Pokémon Collector – HeartGold & SoulSilver
December 7, 2017
Standard: See Below
Expanded: See Below
Limited: See Below
Ratings are based on a 1 to 5 scale. 1 is horrible. 3 is average. 5 is great.
This Throwback Thursday we look at Pokémon Collector (HeartGold SoulSilver 97/124), a card currently only legal for the Unlimited Format, the Legacy Format, and the Limited Format (if using packs from HeartGold SoulSilver). While Pokémon Collector is labeled as a Supporter-Supporter, the short version is that it is indeed treated as a Trainer-Supporter by the rules. Not that it makes a whole lot of difference; there aren’t many effects that reference Trainers in general, with the two that are (barely) relevant being Skyla and Trainers’ Mail. Supporter specific effects give us the potent VS Seeker, which is very, very relevant… or would be, if Pokémon Collector and VS Seeker coexisted in the same format other than Unlimited.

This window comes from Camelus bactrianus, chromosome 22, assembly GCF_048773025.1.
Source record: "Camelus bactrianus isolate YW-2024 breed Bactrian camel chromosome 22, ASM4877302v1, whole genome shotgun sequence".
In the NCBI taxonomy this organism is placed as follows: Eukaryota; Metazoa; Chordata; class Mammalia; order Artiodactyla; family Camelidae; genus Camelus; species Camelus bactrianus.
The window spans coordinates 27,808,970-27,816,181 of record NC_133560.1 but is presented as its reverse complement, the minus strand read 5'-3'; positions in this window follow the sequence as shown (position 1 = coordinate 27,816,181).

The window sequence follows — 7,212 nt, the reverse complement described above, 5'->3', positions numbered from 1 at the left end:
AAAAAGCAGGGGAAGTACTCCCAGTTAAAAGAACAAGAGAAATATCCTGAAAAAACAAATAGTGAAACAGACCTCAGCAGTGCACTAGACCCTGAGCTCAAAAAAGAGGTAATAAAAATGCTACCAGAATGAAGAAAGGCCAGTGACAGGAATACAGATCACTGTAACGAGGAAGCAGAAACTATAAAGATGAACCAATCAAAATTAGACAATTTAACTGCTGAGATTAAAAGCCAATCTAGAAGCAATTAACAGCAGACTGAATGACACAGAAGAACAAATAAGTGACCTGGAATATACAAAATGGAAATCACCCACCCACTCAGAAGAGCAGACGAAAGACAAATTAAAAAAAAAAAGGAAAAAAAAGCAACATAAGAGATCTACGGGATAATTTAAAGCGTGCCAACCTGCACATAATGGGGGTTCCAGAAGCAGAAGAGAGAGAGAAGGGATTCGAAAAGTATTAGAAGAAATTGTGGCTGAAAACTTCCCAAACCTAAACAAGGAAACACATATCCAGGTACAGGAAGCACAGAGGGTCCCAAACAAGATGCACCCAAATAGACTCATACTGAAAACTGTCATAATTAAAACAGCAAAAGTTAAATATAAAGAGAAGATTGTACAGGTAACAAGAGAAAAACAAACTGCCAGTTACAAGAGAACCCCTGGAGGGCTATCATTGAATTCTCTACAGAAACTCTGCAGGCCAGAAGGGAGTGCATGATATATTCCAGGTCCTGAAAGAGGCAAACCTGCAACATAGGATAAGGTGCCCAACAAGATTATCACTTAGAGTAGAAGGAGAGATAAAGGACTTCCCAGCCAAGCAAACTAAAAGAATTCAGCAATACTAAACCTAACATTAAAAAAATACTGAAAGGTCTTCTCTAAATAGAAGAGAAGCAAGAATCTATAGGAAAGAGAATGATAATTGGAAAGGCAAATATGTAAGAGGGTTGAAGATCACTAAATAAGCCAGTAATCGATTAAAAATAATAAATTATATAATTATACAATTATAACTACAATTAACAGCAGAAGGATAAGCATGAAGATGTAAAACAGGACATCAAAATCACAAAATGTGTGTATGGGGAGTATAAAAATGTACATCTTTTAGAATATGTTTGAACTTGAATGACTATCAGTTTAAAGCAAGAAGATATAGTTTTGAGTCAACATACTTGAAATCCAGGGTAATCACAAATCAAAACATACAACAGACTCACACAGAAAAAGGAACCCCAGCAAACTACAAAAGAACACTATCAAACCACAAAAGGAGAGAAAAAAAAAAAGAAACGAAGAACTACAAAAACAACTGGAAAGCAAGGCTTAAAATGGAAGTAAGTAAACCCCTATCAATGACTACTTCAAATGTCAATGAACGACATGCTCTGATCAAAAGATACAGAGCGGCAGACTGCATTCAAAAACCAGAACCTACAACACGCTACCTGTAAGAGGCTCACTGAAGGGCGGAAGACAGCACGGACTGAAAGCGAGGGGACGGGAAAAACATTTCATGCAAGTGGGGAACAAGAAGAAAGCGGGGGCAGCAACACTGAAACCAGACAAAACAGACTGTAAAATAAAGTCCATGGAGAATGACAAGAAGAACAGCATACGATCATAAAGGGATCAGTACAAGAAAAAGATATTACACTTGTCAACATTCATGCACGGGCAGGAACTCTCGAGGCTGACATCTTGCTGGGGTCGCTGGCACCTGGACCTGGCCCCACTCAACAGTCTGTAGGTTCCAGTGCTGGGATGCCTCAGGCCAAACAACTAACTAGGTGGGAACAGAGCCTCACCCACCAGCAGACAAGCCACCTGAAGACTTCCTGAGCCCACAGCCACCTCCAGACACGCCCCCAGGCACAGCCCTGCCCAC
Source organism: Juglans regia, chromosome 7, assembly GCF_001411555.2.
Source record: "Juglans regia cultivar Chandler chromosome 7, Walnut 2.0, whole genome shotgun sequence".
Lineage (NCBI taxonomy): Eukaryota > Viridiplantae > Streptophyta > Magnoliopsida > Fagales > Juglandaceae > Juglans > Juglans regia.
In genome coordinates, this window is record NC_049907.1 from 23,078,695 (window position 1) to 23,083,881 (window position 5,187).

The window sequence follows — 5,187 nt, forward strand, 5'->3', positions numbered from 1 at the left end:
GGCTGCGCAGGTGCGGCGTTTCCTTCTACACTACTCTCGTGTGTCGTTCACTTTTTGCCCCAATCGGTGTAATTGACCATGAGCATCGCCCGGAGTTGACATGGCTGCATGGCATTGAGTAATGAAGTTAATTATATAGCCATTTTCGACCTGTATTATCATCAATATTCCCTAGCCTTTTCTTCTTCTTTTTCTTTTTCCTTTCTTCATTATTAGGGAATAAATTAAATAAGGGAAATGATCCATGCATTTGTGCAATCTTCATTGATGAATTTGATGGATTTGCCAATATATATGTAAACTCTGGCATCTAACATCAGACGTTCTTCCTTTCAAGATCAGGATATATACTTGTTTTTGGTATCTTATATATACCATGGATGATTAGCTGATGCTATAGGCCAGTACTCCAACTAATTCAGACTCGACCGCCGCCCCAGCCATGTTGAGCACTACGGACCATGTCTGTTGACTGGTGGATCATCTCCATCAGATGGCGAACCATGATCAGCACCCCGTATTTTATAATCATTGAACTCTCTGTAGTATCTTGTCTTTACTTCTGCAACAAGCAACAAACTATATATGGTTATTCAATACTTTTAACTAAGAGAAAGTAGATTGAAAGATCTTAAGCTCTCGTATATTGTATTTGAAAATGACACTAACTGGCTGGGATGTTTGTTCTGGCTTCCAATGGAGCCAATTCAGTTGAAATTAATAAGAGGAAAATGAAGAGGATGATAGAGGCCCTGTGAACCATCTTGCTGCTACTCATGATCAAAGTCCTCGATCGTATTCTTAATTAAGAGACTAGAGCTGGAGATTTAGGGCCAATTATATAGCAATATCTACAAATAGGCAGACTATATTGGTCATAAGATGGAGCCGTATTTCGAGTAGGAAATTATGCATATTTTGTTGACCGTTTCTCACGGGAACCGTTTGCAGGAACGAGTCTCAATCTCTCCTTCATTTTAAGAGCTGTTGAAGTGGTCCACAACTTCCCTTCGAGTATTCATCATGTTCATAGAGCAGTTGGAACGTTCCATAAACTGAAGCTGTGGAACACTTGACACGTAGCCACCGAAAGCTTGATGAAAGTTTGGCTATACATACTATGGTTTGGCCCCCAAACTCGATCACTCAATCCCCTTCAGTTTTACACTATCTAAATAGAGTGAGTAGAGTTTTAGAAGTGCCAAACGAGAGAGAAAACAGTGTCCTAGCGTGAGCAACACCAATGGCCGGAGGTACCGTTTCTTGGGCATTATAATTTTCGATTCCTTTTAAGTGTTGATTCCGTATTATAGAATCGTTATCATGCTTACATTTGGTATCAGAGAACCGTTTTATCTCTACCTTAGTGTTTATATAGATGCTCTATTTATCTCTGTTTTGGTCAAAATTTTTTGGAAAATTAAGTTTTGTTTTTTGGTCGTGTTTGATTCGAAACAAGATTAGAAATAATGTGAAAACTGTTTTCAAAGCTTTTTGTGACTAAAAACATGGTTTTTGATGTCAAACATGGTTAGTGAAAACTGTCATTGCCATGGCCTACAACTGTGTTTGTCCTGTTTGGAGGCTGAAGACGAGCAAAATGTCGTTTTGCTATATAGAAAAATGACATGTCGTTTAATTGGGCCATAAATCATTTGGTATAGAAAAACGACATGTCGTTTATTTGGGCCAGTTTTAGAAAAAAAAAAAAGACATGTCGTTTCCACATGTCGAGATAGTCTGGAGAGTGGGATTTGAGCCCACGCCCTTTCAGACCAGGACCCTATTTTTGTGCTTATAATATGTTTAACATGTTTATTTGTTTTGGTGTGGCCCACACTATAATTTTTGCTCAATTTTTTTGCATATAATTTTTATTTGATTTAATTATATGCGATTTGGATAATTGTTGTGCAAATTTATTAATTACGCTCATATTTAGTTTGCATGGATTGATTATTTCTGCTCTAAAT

The actual effect of Pokémon Collector is that you may search your deck for up to three Basic Pokémon, show them to your opponent, add them to your hand, then shuffle your deck. This is a nice, simple effect, and while it searches out Basic Pokémon, it can help out Evolutions because (most of the time) they need to Evolve from the appropriate Basic Pokémon. That doesn’t seem to be how things worked out for it, however. When it first released, Pokémon Collector faced competition from Roseanne’s Research, a Supporter that could only get two basic Pokémon from your deck but could grab two basic Energy cards instead, or grab one of each. Things began to change, though; Roseanne’s Research rotated and more “Pokémon Prime” released. They were actually a rarity and not a true game mechanic, but the designers usually gave them better stats and/or effects, so Pokémon Prime began to dominate. At this time, though, it was still largely about setting up Evolutions.